Canto Six: “Prescribed Duties for Mankind”
After compiling the Vedas, Śrīla Vyāsadeva was inspired to present their profound essence in the form of Śrīmad-Bhāgavatam. As “the ripened fruit of the tree of Vedic literature,” the first verse of Śrīmad-Bhāgavatam makes clear that because the book is intended for people serious about spiritual progress, it will not deal with sectarian religious ideas, philosophical conjecture, or worldly concerns. The second text promises that anyone who reads the Śrīmad-Bhāgavatam systematically will achieve the spiritual success meant to be attained by all human beings.
Canto Six, “Prescribed Duties for Mankind,” tells the history of Ajāmila and of the power of the holy name. We also hear more of Dakṣa’s history, and especially of Vṛtrāsura, his battle with Indra, and the glories of God’s holy name. The canto ends with the birth of the Maruts through a vow couched in a desire for revenge that ends in peace and unity.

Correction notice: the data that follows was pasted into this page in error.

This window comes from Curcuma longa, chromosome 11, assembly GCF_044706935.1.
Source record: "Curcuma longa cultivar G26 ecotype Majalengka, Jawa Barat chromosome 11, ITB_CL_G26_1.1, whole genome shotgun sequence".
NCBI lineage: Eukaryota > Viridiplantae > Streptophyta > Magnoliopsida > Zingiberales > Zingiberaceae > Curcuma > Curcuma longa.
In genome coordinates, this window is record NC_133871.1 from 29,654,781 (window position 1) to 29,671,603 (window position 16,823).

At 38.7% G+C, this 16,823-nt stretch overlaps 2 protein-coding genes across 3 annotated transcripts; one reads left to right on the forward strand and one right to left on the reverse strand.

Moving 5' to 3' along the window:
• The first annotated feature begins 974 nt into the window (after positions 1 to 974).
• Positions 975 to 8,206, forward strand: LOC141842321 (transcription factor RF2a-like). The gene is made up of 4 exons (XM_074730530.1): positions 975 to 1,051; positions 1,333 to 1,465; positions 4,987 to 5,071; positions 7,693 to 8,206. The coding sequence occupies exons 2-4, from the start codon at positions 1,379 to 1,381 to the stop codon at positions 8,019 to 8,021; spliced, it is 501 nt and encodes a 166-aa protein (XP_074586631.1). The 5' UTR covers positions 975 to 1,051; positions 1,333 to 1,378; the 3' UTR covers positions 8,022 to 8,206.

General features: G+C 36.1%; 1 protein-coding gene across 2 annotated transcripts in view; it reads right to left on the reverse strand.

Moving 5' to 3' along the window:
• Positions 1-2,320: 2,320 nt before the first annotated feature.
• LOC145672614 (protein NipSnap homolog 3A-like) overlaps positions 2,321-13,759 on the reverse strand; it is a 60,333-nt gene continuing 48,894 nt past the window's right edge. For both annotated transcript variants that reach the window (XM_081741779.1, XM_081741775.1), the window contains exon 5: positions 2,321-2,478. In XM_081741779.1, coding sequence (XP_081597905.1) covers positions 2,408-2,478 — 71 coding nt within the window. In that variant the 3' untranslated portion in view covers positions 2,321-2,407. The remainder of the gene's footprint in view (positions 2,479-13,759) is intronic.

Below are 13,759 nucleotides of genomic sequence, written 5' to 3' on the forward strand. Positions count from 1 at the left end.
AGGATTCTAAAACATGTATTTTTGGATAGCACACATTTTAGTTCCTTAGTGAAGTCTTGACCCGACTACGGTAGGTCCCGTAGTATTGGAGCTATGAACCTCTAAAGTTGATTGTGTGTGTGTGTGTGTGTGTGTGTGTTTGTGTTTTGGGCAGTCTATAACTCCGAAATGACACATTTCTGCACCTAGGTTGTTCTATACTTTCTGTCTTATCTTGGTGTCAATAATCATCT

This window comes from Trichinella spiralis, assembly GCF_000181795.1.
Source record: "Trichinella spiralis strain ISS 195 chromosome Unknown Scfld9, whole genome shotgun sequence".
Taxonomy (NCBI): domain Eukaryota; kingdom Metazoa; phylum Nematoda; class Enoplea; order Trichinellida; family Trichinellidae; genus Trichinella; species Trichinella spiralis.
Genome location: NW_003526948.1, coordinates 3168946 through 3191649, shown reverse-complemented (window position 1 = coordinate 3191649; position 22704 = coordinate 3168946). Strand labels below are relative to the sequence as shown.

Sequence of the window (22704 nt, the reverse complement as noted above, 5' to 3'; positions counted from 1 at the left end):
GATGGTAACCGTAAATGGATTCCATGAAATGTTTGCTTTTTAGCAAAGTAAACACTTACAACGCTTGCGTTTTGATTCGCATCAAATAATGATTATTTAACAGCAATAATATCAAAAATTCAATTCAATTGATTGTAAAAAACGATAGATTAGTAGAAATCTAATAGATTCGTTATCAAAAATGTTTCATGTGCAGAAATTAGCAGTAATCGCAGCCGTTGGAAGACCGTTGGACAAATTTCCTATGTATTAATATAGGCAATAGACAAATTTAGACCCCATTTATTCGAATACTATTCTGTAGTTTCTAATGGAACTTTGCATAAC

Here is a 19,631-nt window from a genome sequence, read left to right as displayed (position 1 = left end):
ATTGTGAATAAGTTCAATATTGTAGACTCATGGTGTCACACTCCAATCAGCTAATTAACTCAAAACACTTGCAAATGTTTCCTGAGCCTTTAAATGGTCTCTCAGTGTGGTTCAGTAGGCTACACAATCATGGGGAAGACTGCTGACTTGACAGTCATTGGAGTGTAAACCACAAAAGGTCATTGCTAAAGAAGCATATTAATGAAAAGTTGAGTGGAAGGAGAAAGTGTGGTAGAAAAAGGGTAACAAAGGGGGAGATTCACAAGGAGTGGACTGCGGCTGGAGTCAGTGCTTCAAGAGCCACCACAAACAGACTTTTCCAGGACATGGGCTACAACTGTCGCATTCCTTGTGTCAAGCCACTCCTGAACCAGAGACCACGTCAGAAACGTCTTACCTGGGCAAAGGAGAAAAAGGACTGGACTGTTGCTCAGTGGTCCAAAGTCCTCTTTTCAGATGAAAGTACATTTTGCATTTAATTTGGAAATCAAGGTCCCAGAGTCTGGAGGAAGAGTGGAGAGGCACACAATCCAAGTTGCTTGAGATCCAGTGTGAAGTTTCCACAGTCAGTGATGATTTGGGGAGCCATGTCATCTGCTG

This edition of Bhāgavatam is the only complete English translation with an elaborate and scholarly commentary, and it is the first edition widely available to the English-reading public. This work is the product of the scholarly and devotional effort of His Divine Grace A. C. Bhaktivedanta Swami Prabhupāda, the world's most distinguished teacher of Indian religious and philosophical thought. His Sanskrit scholarship and intimate familiarity with Vedic culture combine to reveal to the West a magnificent exposition of this important classic.